marauder


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ma·raud

 (mə-rôd′)
v. ma·raud·ed, ma·raud·ing, ma·rauds
v.intr.
To rove and raid in search of plunder.
v.tr.
To raid or pillage for spoils.

[French marauder, from maraud, tomcat, vagabond.]

ma·raud′er n.
ThesaurusAntonymsRelated WordsSynonymsLegend:
Noun1.marauder - someone who attacks in search of bootymarauder - someone who attacks in search of booty
aggressor, assailant, assaulter, attacker - someone who attacks
moss-trooper - a marauder and plunderer (originally operating in the bogs between England and Scotland)

marauder

noun raider, outlaw, bandit, pirate, robber, ravager, plunderer, pillager, buccaneer, brigand, corsair, sea wolf, freebooter, reiver (dialect) They were raided by roaming bands of marauders.
Translations

marauder

[məˈrɔːdəʳ] Nmerodeador(a) m/f, intruso/a m/f

marauder

[məˈrɔːdər] nmaraudeur/euse m/f

marauder

nPlünderer m, → Plünderin f; (= animal)Räuber m

marauder

[məˈrɔːdəʳ] npredone m, saccheggiatore/trice, predatore/trice
References in classic literature ?
White Fang was to her a wolf, the hereditary marauder who had preyed upon her flocks from the time sheep were first herded and guarded by some dim ancestor of hers.
She had been out-manoeuvred and out- run, to say nothing of her having been unceremoniously tumbled in the gravel, and her arrival was like that of a tornado--made up of offended dignity, justifiable wrath, and instinctive hatred for this marauder from the Wild.
Some portions of it along the rivers may partially be subdued by agriculture, others may form vast pastoral tracts, like those of the East; but it is to be feared that a great part of it will form a lawless interval between the abodes of civilized man, like the wastes of the ocean or the deserts of Arabia; and, like them, be subject to the depredations of the marauder.
Captain Bonneville, whose own horses remained safe at their pickets, watched in momentary expectation of an outbreak of warriors, Pierced-nose and Flathead, in furious pursuit of the marauders; but no such thing -- they contented themselves with searching diligently over hill and dale, to glean up such horses as had escaped the hands of the marauders, and then resigned themselves to their loss with the most exemplary quiescence.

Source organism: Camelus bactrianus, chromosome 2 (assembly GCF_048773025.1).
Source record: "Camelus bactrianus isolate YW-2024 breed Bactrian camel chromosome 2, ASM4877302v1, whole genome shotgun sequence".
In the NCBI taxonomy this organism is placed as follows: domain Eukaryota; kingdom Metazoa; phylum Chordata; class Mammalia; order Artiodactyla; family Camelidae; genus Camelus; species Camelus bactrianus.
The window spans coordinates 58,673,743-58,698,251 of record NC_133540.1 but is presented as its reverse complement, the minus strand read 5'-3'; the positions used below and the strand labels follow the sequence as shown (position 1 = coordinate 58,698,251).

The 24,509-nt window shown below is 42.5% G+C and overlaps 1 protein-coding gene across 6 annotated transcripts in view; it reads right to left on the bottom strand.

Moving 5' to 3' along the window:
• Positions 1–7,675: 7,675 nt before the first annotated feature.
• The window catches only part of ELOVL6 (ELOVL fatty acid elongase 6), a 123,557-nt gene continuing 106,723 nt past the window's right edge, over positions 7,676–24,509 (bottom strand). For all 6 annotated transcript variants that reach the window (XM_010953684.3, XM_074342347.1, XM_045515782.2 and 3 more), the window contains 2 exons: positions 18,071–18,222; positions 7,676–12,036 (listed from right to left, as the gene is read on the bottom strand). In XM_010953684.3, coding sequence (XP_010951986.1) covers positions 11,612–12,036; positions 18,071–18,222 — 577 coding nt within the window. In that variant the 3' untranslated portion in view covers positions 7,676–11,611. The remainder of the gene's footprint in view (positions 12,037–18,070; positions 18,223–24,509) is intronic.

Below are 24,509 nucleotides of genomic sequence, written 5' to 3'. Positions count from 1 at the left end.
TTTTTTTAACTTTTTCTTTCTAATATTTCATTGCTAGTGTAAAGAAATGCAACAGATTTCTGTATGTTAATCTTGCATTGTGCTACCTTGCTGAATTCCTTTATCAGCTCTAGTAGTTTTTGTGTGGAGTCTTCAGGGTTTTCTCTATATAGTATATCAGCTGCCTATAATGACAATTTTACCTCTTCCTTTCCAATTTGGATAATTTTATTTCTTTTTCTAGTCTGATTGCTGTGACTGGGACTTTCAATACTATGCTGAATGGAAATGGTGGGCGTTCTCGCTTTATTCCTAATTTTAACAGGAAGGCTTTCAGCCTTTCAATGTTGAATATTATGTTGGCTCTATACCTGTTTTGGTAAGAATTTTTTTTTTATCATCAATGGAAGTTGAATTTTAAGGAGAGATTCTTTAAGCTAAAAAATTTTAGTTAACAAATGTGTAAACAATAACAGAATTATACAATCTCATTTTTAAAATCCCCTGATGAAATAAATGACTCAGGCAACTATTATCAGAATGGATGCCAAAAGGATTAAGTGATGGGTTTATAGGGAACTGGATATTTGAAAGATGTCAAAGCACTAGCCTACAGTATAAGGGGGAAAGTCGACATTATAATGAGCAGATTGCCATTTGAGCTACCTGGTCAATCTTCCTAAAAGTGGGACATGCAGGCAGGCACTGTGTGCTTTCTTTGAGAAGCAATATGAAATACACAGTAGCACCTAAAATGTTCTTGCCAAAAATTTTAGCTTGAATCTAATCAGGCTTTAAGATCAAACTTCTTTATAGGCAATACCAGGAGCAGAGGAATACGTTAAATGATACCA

For this purpose, he advised that a war party should be immediately sent off on the trail of the marauders, to follow them, if necessary, into the very heart of the Blackfoot country, and not to leave them until they had taken signal vengeance.
Twice the marauders even attack our headquarters, and the commander in chief has to ask for a battalion to disperse them.
With him came his horde of renegade Arabs, outlawed marauders, these, and equally degraded blacks, garnered from the more debased and ignorant tribes of savage cannibals through whose countries the raider passed to and fro with perfect impunity.
The Arabs outnumbered the Waziri; their bullets penetrated the shrubbery and found marks that the Arab riflemen had not even seen; and then Achmet Zek circled inward a half mile above the bungalow, tore down a section of the fence, and led his marauders within the grounds.
I was stolen in the night from my father's DOUAR by a band of marauders.
The stratagem was good while it was unsuspected, but after that the marauders simply gave the sagacious United States mail an emetic and sat down to wait.
For a long, hot, gaunt month he and his little troop had scoured the places of the desert waste in search of a band of marauders to the sin-stained account of which were charged innumerable thefts of camels, horses, and goats, as well as murders enough to have sent the whole unsavory gang to the guillotine several times over.
In the ensuing battle he had lost two of his own men, but the punishment inflicted upon the marauders had been severe almost to extinction.